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Sundance Considers Considering Minneapolis for Consideration

Plus the Strib talks more about change, Room & Board restructures, and a man's experience walking in today's Flyover news roundup.

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Is Minneapolis the next Park City, Utah?

Welcome back to The Flyover, your daily digest of important, overlooked, and/or interesting Minnesota news stories.

Sundance Asks for Minneapolis Travel Brochure

The Sundance Film Festival, Robert Redford’s (increasingly less?) indie film fest, has taken place annually in Park City, Utah, since 1978. But its contract with that city is up in 2026, so like any company does, it's putting out feelers to potentially more lucrative civic partners. One of the place Sundance is kinda, sorta, maybe interested in investigating? Minneapolis. And the City Council has confirmed that we want to be investigated; on Tuesday, a committee unanimously OK’d a measure to “submit a Request for Information (RFI) to consider Minneapolis as the new home city for the Sundance Film Festival starting in January 2027.” We’re on our way to being considered for consideration, folks!

But… maybe it could happen? While it’s hard to imagine folks like Saoirse Ronan, Pedro Pascal, or Kristen Stewart posing on a red carpet at The Lagoon or The Riverview (let’s be real, the event would probably end up happening at the West End in St. Louis Park), we do share some symmetries with Park City. The festival typically takes place in January, and while that made for a miserable experience during Super Bowl LII, Park City is also pretty dang cold this time of year—35°/14° to our average of 22°/6°. We could also handle the influx of people; Sundance reports that 86,824 folks made it to the event in 2023, which is only about 12,000 more than the attendance for one of last year's sold-out Taylor Swift concerts at U.S. Bank Stadium.

But let’s not get too ahead of ourselves, people! We still remember the heartache of Bloomington losing the 2027 World Expo to Belgrade.

Strib Continues to Talk Change in Editor & Publisher

The newish big guns at Star Tribune Media Co. are talking a lot about change these days. That includes a possible rebrand and name pivot, hiring a new opinion editor for the paper’s, um, beloved Op-Ed section, and adding a (legitimately informative!) new weed newsletter.

All that change talk continues in this new Editor & Publisher profile by Keldy Ortiz. In it, CEO/Publisher Steve Grove says to expect “massive shifts” in the coming years, adding: “I think moving from the model of being a paper of record to a paper of relevance is powerful and one that starts to free your mind to what you cover and where you focus." Yesterday on WCCO Radio Grove confirmed "we're going to evolve our name" (don't be surprised if the big-money ad firm responsible lands on something earth-shattering like "Minnesota Star Tribune"), and revealed/broke down the newspaper's new three-word motto ("SWIFT. CLEAR. BRAVE").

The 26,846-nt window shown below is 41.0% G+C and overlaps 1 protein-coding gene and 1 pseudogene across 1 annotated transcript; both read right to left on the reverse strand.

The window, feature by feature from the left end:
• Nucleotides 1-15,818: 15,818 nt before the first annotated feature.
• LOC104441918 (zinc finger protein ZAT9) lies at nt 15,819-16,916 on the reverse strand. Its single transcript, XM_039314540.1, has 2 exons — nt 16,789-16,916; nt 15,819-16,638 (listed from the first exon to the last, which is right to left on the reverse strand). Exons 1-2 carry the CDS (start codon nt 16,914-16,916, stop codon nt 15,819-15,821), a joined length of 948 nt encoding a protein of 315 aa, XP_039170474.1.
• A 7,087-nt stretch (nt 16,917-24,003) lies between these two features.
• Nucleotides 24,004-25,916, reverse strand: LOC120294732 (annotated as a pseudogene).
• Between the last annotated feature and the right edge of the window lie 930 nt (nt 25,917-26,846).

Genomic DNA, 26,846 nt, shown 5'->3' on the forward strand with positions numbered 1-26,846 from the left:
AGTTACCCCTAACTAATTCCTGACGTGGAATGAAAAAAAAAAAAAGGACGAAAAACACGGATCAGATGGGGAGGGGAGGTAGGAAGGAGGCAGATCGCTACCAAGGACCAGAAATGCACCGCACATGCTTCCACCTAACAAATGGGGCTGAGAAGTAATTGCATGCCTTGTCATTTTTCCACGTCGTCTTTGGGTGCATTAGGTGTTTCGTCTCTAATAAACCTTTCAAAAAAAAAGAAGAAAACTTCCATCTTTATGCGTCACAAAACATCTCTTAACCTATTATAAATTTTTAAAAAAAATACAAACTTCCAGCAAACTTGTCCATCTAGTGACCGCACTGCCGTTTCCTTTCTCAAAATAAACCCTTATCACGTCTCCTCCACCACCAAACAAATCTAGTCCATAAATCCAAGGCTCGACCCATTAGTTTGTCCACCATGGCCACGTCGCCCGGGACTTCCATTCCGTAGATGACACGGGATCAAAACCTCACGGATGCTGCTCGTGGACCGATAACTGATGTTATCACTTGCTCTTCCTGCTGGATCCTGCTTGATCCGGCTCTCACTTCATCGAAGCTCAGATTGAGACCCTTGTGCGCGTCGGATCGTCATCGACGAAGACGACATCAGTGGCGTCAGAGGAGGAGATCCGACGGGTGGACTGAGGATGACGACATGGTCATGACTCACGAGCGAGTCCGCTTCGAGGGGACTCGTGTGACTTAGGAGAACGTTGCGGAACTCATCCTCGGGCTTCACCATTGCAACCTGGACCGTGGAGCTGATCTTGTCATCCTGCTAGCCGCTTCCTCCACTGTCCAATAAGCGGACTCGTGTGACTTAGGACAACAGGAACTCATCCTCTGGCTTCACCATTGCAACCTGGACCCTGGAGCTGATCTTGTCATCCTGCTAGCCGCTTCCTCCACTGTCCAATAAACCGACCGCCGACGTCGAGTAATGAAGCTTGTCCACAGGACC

There could also be changes to the Strib's revenue stream, per E&P, with the piece briefly mentioning that the Strib is betting big on sports betting via sponcon from digital content generators XLMedia. Other changes include getting more into communities (“We’ll have reporters on the ground and lots of different places more than we have in a while,” says Kyndell Harkness, head of culture and community) and working through tech challenges (“This was an opportunity to put together goals and a roadmap to really become a modern digital media company,” says Senior VP/Managing Editor Suki Dardarian).

Employees Now Kinda Own Room & Board

No, it’s not an April Fool’s joke: Modern furniture company Room & Board really did morph into an ESOP (Employee Stock Option Program) on April 1. The $588 million Golden Valley-based company is already a certified B Corp, which means it met B Lab criteria for social and environmental performance, transparency, and accountability. (Take that with a healthy grain of salt.) Now, 1,100 full- and part-time employees have ownership stakes in the company, which will be governed by a board of directors that includes founder John Gabbert, whose family once owned Gabbert’s Furniture (now run by Coon Rapids’ HOM Furniture). Perks of working at an ESOP company include various tax benefits and, as the Wall Street Journal notes in this story on R&B, ESOPs can also lead to greater worker retention. (Again, grain of salt.)

Minnesota Man Enjoys Walking

When asked how I survive the Twin Cities without a vehicle, I frequently joke that my body is my car. St. Cloud-born Bryan Formhals gets it. In this fun story from he reflects on his life of walking around, from his early adventures making his way from a parking lot to the Dome for a Vikings game to car-free stints in L.A. (very impressive!) and New York City to his return to St. Cloud and downtown Minneapolis during the pandemic. (“Downtown Minneapolis felt vibrant to me, despite the torrent of negative news about downtown in the post-pandemic era,” he writes.) As a photographer, he’s been documenting his explorations in pedestrian travel since 2007, when he first moved to L.A. and sold his car. These days, the marketer by day frequently takes time to reflect via his newsletter on how walkability is tied to equity, how walking connects him to communities, and how eye-opening it can be to just take a walk.

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